Since December 1, shares in mitral valve group Neovasc (NASDAQ:NVCN) are up 340%. A lucrative deal with Boston Scientific (NYSE:BSX) last week caused the stock to pop, but the fact that this deal excluded Neovasc’s flagship technology, the Tiara valve, and that new clinical data on Tiara are promising, pushed the shares up a further 70% yesterday.
This climb in value is pretty large considering the earliness of the data. The new results are from a pilot study in 30 patients, and with other transcatheter mitral technologies more advanced (see table), shareholders might be a little too enthusiastic.
Neovasc’s feasibility study, Tiara-1, is to assess the device’s safety in 30 patients with severe symptomatic mitral regurgitation. So far, 22 patients have been treated with a technical success rate of 86%. In all, 19 patients with technically successful implantations, paravalvular leak levels were reported as mild, trace or absent.
The all-cause 30-day mortality rate so far is 15.7%. But this is only part of the primary endpoint, a composite of all-cause mortality and major adverse events, defined as disabling stroke, heart attack, renal failure requiring dialysis, life-threatening bleeding, and cardiac surgical or transcatheter reintervention.
There have been no reported adverse events related to the valve performance. Neovasc said that no device performance issues have been observed with Tiara in any patient follow-up. However, analysts from Evercore ISI point out that there have been three cases of device malposition and three cases that were converted to open surgery in Tiara-1, and wrote that they were “unsure if this is a design issue.”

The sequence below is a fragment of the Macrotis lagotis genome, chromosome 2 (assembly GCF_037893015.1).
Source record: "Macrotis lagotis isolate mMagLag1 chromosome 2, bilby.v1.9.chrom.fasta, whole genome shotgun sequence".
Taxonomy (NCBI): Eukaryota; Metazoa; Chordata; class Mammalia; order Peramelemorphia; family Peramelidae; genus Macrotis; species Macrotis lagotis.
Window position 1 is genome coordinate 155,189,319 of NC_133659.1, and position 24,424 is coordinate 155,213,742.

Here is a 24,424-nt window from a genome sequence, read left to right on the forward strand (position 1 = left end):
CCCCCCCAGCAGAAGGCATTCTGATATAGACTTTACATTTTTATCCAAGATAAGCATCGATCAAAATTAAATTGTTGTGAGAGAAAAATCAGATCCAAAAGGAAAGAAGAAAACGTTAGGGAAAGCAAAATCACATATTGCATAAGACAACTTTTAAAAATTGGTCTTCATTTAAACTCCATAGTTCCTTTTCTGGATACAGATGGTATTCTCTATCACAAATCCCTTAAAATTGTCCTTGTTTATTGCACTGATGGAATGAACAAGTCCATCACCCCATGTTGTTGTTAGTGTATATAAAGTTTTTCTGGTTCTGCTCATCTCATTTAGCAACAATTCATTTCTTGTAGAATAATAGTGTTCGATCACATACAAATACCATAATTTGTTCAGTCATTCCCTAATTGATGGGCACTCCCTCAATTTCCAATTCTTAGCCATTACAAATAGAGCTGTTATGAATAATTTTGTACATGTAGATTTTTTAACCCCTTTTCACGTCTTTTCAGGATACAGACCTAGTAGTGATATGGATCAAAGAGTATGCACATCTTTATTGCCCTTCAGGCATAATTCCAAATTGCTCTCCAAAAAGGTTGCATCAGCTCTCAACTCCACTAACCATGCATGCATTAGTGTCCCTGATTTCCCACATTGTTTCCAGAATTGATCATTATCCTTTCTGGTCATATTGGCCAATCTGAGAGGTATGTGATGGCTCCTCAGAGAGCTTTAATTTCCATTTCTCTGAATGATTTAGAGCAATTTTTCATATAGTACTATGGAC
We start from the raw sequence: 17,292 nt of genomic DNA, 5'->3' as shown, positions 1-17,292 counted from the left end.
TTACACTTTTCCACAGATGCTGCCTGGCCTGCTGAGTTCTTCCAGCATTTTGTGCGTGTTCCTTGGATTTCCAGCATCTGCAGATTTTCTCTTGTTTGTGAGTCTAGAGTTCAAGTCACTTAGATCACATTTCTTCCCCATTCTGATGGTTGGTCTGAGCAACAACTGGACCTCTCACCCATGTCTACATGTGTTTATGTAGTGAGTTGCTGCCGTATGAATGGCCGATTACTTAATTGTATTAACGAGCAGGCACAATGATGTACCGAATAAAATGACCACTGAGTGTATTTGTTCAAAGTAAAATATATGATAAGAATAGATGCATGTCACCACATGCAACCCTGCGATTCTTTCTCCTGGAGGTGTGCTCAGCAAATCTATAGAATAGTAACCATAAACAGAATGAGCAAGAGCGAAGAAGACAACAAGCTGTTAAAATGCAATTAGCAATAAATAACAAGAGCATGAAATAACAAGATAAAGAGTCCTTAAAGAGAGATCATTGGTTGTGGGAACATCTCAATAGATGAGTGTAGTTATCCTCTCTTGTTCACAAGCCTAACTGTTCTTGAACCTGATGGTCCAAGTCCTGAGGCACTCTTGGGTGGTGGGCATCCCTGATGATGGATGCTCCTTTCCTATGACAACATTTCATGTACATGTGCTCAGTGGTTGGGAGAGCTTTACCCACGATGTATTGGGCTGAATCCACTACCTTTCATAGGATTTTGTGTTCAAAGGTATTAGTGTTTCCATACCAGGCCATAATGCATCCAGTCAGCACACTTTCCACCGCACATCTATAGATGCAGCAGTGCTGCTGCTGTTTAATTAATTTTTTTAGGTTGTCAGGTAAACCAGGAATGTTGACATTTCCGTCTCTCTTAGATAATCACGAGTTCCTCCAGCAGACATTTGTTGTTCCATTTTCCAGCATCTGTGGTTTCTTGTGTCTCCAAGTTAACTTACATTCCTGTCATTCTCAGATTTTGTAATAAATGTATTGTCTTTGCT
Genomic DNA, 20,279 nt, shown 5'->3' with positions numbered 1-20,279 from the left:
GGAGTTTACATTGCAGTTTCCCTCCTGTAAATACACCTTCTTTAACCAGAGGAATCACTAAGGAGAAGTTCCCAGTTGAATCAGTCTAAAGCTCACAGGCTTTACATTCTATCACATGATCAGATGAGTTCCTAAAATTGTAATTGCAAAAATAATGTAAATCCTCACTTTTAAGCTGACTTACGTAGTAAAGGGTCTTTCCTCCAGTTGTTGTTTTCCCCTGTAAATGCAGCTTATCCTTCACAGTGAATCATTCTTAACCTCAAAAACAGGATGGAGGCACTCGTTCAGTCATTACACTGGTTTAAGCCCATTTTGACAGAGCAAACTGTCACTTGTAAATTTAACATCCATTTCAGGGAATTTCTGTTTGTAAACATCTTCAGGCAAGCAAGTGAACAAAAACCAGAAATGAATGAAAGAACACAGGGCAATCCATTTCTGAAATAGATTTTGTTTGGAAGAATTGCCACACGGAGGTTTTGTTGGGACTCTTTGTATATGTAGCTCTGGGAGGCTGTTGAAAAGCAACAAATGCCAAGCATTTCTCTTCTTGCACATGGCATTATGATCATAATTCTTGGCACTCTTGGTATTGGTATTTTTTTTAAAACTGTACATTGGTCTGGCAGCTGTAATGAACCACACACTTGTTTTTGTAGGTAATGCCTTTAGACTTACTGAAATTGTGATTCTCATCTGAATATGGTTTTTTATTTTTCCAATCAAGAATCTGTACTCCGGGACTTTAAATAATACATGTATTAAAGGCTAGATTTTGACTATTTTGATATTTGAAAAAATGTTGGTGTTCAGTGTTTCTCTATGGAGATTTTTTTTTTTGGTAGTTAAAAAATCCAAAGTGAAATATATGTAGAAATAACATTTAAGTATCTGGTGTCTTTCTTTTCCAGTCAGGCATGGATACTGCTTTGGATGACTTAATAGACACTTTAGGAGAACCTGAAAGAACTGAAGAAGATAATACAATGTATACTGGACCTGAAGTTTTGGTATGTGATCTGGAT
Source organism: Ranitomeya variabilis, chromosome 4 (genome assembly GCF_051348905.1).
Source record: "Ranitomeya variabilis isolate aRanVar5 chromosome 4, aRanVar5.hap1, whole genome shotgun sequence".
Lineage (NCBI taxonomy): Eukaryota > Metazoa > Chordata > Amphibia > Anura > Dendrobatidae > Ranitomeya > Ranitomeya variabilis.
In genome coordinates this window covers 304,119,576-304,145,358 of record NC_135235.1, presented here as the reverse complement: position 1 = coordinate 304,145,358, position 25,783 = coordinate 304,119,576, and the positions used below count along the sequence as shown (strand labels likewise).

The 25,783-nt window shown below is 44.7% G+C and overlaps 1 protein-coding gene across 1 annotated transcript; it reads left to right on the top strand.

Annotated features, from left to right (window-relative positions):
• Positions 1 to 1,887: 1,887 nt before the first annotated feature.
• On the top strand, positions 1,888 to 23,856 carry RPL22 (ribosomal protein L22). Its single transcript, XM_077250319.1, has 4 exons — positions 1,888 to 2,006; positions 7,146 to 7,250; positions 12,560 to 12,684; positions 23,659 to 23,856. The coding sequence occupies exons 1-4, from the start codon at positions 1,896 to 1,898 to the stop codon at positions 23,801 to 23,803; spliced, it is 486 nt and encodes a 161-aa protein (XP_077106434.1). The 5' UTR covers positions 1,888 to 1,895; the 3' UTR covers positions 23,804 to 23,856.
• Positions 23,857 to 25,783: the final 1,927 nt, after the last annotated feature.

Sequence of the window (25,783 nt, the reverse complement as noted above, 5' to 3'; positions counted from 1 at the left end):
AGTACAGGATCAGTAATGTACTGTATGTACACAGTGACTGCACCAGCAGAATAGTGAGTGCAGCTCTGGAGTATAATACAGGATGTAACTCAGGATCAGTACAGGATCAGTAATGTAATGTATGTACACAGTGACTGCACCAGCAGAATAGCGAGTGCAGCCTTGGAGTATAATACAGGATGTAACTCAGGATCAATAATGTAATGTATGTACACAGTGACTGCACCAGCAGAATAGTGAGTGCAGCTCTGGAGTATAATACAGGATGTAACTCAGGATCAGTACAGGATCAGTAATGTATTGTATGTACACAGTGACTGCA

The trial is being conducted in very ill patients: those with NYHA Class III and IV heart failure. Around 26% of them had left ventricular ejection fraction (LVEF) of less than 30% – less than a third of the blood in these patients’ left ventricles was being pumped out of the chamber with each heartbeat. Medical consensus is that LVEF needs to be above 30% for transcatheter mitral valve procedures.
Race to Europe
No transcatheter valve replacement devices are approved yet anywhere in the world, and as is usual in medtech, European CE mark is the first target.
A 115-patient CE mark approval study of Tiara is due to start early next year. But here Neovasc is likely to trail at least two other technologies.
The European approval trial of Edwards Lifesciences’ (NYSE:EW) CardiAQ valve is due to conclude in October 2017 and that for Abbott’s (NYSE:ABT) Tendyne product in May 2018. Both these companies acquired their valves by buying the companies that initially developed them – the same is true for Medtronic’s (NYSE:MDT) Twelve device, which has not yet reached the pivotal stage.
Neovasc is one of the few remaining independent mitral valve companies. And it has recently narrowed its focus, selling its biotissue business to Boston last week; Tiara is almost the only thing it has left.
This deal was reminiscent of the one signed by Edwards Lifesciences a few days earlier, in which it bought all the assets of Valtech Cardio except its mitral valve, Cardiovalve, for $340m (Edwards gets everything but the valve, November 29, 2016). Cardiovalve does not appear to be in any active clinical trials, however, and in any case Edwards already has CardiAQ.
But transcatheter mitral valve replacement is forecast to take off in a huge way, with Leerink analysts saying the addressable market is worth $9bn. Even if Neovasc’s technology is third to the European market, it might still be worth having. That said, potential acquirers – and it is perhaps of note that Boston is the only major CV company without a horse in the mitral race – might wish to wait until the full data from Tiara-I are available.